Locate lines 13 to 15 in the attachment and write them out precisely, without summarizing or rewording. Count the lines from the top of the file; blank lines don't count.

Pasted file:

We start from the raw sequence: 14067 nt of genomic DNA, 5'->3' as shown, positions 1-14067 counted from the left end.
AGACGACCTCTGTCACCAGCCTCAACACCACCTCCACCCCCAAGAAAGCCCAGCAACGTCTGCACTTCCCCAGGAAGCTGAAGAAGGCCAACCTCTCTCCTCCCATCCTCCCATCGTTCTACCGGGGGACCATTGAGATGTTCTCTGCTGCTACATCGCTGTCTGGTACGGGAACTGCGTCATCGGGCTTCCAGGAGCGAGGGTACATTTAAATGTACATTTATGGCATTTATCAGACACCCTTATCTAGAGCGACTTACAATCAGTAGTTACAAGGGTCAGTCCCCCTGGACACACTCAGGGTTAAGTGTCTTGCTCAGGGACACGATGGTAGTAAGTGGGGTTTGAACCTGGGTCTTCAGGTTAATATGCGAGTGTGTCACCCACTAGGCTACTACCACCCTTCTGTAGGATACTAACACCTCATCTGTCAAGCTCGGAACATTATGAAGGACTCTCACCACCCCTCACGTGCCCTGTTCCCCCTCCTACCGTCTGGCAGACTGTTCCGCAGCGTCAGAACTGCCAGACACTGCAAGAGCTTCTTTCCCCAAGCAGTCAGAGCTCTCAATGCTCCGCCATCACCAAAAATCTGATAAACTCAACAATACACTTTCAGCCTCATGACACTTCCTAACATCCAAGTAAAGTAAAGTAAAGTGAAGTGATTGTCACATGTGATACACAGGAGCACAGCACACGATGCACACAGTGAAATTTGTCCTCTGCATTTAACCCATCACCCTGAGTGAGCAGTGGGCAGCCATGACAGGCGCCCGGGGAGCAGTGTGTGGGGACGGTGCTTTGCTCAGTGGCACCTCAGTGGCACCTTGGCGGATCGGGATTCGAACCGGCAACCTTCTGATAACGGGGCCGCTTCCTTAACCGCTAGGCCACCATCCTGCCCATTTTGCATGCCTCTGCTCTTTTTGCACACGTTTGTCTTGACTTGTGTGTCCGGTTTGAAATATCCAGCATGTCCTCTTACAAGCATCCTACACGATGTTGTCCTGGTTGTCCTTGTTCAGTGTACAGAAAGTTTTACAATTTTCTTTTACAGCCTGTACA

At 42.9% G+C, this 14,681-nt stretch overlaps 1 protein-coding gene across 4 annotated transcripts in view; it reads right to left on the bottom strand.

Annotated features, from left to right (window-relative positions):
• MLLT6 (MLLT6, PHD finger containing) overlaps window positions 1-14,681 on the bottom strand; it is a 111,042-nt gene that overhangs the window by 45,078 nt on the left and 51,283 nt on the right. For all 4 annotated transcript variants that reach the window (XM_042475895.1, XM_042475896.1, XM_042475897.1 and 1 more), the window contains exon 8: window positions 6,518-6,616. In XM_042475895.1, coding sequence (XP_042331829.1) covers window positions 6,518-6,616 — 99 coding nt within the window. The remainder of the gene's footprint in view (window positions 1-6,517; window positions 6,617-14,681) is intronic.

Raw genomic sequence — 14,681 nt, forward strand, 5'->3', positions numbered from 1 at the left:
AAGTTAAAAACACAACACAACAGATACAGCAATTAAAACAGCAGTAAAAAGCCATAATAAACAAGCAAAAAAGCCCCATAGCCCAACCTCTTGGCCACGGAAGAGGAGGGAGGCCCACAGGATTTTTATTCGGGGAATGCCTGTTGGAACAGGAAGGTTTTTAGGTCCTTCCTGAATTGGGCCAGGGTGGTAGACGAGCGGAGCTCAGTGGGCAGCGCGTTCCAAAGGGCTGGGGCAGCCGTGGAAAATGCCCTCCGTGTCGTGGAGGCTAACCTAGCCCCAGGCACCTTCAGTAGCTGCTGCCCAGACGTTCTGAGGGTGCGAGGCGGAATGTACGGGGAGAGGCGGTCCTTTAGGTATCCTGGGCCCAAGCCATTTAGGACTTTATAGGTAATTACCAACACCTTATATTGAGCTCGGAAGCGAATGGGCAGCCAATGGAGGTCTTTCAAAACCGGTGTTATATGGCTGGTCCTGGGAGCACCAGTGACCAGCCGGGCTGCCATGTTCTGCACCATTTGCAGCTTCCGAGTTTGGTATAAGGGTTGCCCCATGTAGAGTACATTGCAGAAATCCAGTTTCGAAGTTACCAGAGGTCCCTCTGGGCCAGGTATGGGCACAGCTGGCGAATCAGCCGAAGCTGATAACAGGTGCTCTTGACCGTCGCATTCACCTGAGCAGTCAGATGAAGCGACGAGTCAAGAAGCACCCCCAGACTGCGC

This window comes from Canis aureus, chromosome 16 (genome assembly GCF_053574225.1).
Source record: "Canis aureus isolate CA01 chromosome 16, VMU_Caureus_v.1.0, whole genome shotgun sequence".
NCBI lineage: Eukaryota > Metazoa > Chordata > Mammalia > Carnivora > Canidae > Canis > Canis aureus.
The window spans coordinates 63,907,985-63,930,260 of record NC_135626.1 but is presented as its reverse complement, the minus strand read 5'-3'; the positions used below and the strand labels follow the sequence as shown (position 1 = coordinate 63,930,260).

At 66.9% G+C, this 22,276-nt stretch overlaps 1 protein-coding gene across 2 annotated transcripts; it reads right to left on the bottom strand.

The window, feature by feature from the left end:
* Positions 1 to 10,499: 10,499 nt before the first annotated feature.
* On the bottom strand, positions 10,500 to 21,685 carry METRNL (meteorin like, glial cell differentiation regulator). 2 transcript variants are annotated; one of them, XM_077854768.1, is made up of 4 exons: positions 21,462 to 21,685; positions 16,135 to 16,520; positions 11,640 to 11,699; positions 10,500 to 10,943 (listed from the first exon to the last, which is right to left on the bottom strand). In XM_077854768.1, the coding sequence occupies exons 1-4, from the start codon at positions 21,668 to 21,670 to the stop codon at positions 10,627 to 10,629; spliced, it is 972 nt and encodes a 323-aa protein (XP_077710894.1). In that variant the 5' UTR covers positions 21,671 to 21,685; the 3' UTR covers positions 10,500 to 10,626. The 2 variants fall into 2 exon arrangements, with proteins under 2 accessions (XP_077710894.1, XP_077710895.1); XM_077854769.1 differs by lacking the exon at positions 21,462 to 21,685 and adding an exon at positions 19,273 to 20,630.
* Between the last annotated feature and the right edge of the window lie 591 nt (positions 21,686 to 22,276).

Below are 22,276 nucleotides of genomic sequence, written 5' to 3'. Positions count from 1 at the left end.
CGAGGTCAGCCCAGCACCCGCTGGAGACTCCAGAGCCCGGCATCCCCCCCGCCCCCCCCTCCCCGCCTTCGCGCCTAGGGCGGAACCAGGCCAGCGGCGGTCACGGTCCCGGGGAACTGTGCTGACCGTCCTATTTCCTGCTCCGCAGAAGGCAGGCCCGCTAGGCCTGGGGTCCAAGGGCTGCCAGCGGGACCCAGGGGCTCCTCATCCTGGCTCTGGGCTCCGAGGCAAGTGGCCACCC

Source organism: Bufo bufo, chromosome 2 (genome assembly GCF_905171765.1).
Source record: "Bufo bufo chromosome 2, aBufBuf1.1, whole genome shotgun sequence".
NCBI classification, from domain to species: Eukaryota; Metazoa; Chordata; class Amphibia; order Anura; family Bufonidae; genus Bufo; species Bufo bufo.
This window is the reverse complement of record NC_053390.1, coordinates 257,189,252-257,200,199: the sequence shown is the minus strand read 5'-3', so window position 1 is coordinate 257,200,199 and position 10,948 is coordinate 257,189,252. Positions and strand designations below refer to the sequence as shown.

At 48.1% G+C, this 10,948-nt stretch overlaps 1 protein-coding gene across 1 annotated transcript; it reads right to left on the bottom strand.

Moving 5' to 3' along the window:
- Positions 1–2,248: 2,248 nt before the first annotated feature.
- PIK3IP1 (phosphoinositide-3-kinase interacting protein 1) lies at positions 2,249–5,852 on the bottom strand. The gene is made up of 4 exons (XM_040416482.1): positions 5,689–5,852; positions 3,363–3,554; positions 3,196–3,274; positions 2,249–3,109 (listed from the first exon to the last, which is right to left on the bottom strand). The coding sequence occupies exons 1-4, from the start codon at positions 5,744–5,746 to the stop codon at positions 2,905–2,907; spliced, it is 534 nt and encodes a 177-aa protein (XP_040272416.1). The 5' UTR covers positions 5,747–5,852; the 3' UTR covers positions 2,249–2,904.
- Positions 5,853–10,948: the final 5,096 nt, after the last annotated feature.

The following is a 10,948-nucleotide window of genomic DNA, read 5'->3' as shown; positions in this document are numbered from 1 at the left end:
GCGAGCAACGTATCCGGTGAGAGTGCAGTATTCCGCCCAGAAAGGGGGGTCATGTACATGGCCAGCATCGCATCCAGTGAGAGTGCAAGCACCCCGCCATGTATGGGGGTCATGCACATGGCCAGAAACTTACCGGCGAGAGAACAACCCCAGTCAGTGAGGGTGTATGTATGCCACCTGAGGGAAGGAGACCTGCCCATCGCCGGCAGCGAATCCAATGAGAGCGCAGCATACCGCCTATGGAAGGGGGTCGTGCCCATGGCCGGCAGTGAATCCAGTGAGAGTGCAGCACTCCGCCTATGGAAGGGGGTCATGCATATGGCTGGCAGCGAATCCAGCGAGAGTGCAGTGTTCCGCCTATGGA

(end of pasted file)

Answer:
The window, feature by feature from the left end:
* Positions 1 to 10,499: 10,499 nt before the first annotated feature.
* On the bottom strand, positions 10,500 to 21,685 carry METRNL (meteorin like, glial cell differentiation regulator). 2 transcript variants are annotated; one of them, XM_077854768.1, is made up of 4 exons: positions 21,462 to 21,685; positions 16,135 to 16,520; positions 11,640 to 11,699; positions 10,500 to 10,943 (listed from the first exon to the last, which is right to left on the bottom strand). In XM_077854768.1, the coding sequence occupies exons 1-4, from the start codon at positions 21,668 to 21,670 to the stop codon at positions 10,627 to 10,629; spliced, it is 972 nt and encodes a 323-aa protein (XP_077710894.1). In that variant the 5' UTR covers positions 21,671 to 21,685; the 3' UTR covers positions 10,500 to 10,626. The 2 variants fall into 2 exon arrangements, with proteins under 2 accessions (XP_077710894.1, XP_077710895.1); XM_077854769.1 differs by lacking the exon at positions 21,462 to 21,685 and adding an exon at positions 19,273 to 20,630.